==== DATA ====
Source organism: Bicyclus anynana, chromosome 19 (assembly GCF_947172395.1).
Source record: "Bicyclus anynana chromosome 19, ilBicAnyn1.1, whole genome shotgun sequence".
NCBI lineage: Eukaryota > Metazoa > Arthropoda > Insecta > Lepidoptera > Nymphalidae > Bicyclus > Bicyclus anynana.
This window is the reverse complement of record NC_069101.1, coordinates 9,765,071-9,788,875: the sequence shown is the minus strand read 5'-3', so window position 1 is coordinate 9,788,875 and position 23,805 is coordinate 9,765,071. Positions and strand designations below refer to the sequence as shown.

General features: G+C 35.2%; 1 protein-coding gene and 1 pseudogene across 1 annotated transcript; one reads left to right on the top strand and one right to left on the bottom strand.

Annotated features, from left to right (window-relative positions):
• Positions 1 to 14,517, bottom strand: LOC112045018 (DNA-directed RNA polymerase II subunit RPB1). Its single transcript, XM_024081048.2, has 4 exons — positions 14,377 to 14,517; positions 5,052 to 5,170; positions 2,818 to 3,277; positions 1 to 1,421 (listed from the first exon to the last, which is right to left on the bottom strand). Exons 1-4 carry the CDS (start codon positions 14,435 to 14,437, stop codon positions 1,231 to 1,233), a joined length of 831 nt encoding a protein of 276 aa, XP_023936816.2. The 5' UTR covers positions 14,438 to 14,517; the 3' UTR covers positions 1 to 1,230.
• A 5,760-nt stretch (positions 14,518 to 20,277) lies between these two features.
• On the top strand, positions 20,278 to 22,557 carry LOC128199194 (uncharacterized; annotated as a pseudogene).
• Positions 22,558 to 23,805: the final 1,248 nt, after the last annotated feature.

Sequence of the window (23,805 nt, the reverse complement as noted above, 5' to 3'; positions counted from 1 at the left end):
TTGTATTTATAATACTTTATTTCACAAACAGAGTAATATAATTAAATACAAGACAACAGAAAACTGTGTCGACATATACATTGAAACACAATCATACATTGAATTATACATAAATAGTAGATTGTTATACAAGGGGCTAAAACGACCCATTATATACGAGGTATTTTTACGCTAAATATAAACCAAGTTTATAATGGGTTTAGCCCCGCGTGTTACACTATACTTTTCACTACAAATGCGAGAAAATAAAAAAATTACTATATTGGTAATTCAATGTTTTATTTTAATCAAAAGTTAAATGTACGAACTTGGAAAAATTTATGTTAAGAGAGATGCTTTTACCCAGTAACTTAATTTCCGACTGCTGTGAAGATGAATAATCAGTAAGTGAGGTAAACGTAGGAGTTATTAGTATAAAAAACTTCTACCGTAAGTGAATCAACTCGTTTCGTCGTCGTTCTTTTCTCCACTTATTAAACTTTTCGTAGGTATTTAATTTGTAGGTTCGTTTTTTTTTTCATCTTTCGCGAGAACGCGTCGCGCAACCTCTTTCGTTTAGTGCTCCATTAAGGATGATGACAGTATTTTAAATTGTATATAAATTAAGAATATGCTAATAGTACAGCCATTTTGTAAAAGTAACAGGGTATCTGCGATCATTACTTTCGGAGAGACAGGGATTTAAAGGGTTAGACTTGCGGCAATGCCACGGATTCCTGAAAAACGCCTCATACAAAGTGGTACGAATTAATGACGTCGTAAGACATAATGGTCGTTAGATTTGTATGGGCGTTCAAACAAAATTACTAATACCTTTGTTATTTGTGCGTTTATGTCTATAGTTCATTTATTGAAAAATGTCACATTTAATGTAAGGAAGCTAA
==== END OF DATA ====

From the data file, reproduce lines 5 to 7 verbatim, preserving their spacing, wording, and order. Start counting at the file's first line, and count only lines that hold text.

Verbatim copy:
General features: G+C 35.2%; 1 protein-coding gene and 1 pseudogene across 1 annotated transcript; one reads left to right on the top strand and one right to left on the bottom strand.

Annotated features, from left to right (window-relative positions):
• Positions 1 to 14,517, bottom strand: LOC112045018 (DNA-directed RNA polymerase II subunit RPB1). Its single transcript, XM_024081048.2, has 4 exons — positions 14,377 to 14,517; positions 5,052 to 5,170; positions 2,818 to 3,277; positions 1 to 1,421 (listed from the first exon to the last, which is right to left on the bottom strand). Exons 1-4 carry the CDS (start codon positions 14,435 to 14,437, stop codon positions 1,231 to 1,233), a joined length of 831 nt encoding a protein of 276 aa, XP_023936816.2. The 5' UTR covers positions 14,438 to 14,517; the 3' UTR covers positions 1 to 1,230.